Barbecues and grills offer superb meat fare for summer!

The summer months are once again upon us, which means it’s time to take advantage of Australia’s fantastic weather … and start serving up meals al fresco style!

The great Aussie barbie is as popular as ever and foodservice professionals across the country are looking to serve barbecued and grilled food as a key component of the menu over the Christmas/New Year period.

Of course, when you’re talking barbecues red meat springs immediately to mind – and luckily for us, the quality of Australian beef and lamb is as excellent as ever. In fact research conducted by BIS Shrapnel in November last year indicated 87 per cent of chefs are ‘satisfied’ to ‘extremely satisfied’ with the quality of the beef and lamb they serve.

According to Sam Burke, Corporate Chef at Meat & Livestock Australia, there has been an uplift in red meat quality in recent years, partly attributable to the increase in branded beef and lamb underpinned by the Meat Standards Australia (MSA) grading system.

“The MSA system takes the guesswork out of buying and selling beef and lamb and ensures consistency for chefs, meaning customers receive tender, juicy quality every time,” Sam tells us.

All animals farmed under the MSA system are reared, aged, processed and cut under strict guidelines resulting in a high standard of eating quality.

Sam adds that while there’s a growing interest among consumers in the provenance of the meat they choose from the menu, the MLA believes there’s an opportunity for foodservice staff to better market the meat they have on their menu by educating customers even further.

“Australian consumers are becoming more and more interested in where their produce comes from,” Sam explains, “but according to our research they’re not so focused on how it was produced. They might acknowledge the difference in farming methods but don’t have a deep understanding of them.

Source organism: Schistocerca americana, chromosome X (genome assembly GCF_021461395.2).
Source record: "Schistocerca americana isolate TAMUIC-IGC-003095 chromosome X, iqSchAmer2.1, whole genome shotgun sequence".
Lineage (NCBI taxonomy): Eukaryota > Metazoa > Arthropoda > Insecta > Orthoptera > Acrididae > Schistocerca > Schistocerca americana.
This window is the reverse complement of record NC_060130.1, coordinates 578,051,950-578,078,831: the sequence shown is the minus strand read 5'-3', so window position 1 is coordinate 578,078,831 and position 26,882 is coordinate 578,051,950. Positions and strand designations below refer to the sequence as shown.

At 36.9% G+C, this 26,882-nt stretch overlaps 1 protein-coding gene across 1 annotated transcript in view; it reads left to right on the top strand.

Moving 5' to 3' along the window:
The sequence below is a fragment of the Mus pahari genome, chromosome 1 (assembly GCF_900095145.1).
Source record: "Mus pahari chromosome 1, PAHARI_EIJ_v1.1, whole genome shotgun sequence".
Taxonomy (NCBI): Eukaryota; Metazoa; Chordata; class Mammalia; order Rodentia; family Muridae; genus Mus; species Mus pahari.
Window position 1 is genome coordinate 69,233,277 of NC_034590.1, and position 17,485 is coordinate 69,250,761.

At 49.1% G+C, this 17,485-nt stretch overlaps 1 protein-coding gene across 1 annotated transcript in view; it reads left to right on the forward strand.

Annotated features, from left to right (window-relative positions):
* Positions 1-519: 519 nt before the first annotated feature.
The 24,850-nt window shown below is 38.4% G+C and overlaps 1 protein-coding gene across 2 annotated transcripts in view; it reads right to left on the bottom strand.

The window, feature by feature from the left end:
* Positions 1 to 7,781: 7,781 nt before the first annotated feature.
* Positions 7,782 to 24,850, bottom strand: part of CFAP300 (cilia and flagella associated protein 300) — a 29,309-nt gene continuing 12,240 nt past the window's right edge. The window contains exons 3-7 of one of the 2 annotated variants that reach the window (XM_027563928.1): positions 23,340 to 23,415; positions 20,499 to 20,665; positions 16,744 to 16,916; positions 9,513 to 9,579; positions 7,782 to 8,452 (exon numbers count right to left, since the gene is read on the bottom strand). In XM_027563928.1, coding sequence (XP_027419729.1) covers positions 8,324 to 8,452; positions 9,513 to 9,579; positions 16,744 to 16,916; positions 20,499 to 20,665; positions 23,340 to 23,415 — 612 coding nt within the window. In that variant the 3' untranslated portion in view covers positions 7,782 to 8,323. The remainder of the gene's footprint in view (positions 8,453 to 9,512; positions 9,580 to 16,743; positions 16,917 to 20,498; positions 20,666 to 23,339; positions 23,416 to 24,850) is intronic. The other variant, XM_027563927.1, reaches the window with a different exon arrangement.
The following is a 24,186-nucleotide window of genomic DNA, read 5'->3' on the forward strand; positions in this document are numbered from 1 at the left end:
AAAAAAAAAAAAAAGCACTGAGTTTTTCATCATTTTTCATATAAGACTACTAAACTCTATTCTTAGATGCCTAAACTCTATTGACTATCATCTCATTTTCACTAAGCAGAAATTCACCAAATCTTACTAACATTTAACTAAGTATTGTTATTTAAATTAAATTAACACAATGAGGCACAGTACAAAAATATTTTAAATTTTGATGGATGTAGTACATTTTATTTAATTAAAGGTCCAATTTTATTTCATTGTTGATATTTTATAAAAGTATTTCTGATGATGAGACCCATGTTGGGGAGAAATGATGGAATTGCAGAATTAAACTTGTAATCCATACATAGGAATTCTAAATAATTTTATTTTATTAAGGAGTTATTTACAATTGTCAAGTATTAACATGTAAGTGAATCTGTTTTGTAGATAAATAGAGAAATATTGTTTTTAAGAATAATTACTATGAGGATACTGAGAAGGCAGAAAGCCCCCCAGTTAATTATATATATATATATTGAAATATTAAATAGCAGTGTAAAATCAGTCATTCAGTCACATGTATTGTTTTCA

“There is a real opportunity here for chefs to educate their diners about how the meat they have on their menu is grown, if that’s something they’re passionate about.”

Sam says that while branded beef and lamb can add a sense of ‘romance’ to the menu, simply naming the brand isn’t enough.

“The location of the farm is something that really grabs your customer’s attention. According to our research 50 per cent of foodservice use brands on menu but only 13 per cent actually state where the meat was farmed and only nine per cent state the farming method.”

He says that simply by stating the number of days that the animal was fed on grain, or the fact that it was grass fed in (for example) Tasmania, a chef can raise the profile of a menu item from stock standard to something special.

“It’s all about telling the story and triggering deeper engagement between the restaurant staff and the consumer,” Sam explains.

“On that point, it’s obviously important for the kitchen to educate the wait staff so that employees can answer any questions customers may have about the farming methods and process involved in getting that piece of meat onto the menu.”

When it comes to red meat, steak is still king on the foodservice menu, a fact confirmed by the MLA’s research data. But Sam points out that while steak cuts such as rump, scotch fillet, rib eye and striploin are all on the increase, so is mince usage – due to the burgeoning popularity of gourmet burgers.